This Lancashireman is struggling to compete with the extreme, and extremely competitive, privations described by the four Yorkshiremen.
Working a twelve hour overnight shift in the (now defunct) Rathbone’s Bakery in Wigan may not be as bad as licking a motorway clean before breakfast, but it felt pretty close at the time.
It was an Easter holiday student job, which promised to pull in a tidy sum by the standards of the mid 80’s.
My shift ran from 6pm to 6am, punctuated by a couple of short rest breaks.
My job was to move bread from the end of the production line to the waiting trucks in the loading bays.
The baking, slicing and packaging of said bread was a fully automated process. And said bread came off the end of several lines in plastic pallets containing, from memory, about sixteen loaves.
Along with several others I collected these pallets using a manual trolley-cum-forklift. You slid the forks under a pile of pallets, used a foot pedal to raise the bread tower off the ground, and wheeled the lot round to the lorries with a quick stop en route to weigh a random sample of loaves to ensure that they were within the prescribed tolerance levels.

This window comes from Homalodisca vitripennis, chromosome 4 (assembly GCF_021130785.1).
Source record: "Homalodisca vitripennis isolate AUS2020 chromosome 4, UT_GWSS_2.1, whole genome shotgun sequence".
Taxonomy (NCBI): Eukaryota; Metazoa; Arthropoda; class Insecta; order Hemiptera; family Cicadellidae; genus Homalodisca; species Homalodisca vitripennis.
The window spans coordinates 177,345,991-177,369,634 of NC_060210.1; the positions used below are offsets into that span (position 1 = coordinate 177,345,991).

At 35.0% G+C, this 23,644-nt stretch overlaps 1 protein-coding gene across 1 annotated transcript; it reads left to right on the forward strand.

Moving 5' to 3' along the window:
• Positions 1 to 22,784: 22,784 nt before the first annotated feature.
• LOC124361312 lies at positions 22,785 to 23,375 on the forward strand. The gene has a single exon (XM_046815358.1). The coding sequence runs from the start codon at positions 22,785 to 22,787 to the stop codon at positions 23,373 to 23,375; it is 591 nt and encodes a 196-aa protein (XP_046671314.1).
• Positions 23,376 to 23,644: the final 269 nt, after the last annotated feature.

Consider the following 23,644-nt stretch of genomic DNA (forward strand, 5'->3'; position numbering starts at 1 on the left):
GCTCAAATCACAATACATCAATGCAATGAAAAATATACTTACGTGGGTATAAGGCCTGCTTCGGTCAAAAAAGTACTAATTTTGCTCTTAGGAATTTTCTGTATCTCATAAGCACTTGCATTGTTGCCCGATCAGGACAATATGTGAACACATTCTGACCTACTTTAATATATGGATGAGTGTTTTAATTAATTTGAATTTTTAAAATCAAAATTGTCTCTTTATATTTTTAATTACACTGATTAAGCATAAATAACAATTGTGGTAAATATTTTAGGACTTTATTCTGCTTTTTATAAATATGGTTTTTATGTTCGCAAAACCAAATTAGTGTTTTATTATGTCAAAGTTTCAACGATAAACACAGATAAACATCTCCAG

Whilst (I assume) the production lines were state of the art for their day, the building itself lingers in my memory as a red-brick, Victorian, dark-satanic mill of a prison to which I was sentenced for twelve hours of hard labour every night.
And high on the wall behind the production lines was a large, Victorian clock with Roman numerals.
A round trip from the production line to the loading bays and back took around two minutes.
So this clock had the drip, drip, water-torture-like effect of breaking twelve hours into 360 two minute segments.
There were no Walkmen in those days, let alone iPods.
No music, no podcasts, no talking books to alleviate the monotony.
So I devised a coping strategy based on repeatedly lowering my personal best time for a round trip.
But this strategy was brought to an abrupt halt before I’d had the chance to really push the envelope of what was achievable.
My coping strategy had drawn attention to me.
I felt a hand on my shoulder.
The shop steward looked me in the eye and said, “Slow down son. You’re making the others look bad.”
I hadn’t been looking to increase productivity. I’d been looking to stay sane. And now I was fucked.
I think I lasted no more than three nights.
But it was the best piece of university-of-life learning I’ve ever had.
I determined to always have a job that would have me bouncing of of bed in the morning. Life is way too short for any other attitude to work.
Indeed that bakery job is why I did a handbrake turn straight out of university from engineering to advertising. And I can genuinely count on the fingers of one hand the number of days in the last twenty three years when I haven’t wanted to get out of bed.
Unfortunately this sample-of-one personal experience has also deeply coloured my attitudes to trade unions. But that’s another story.
Everyone should have a “worst job I ever had” story. What’s yours?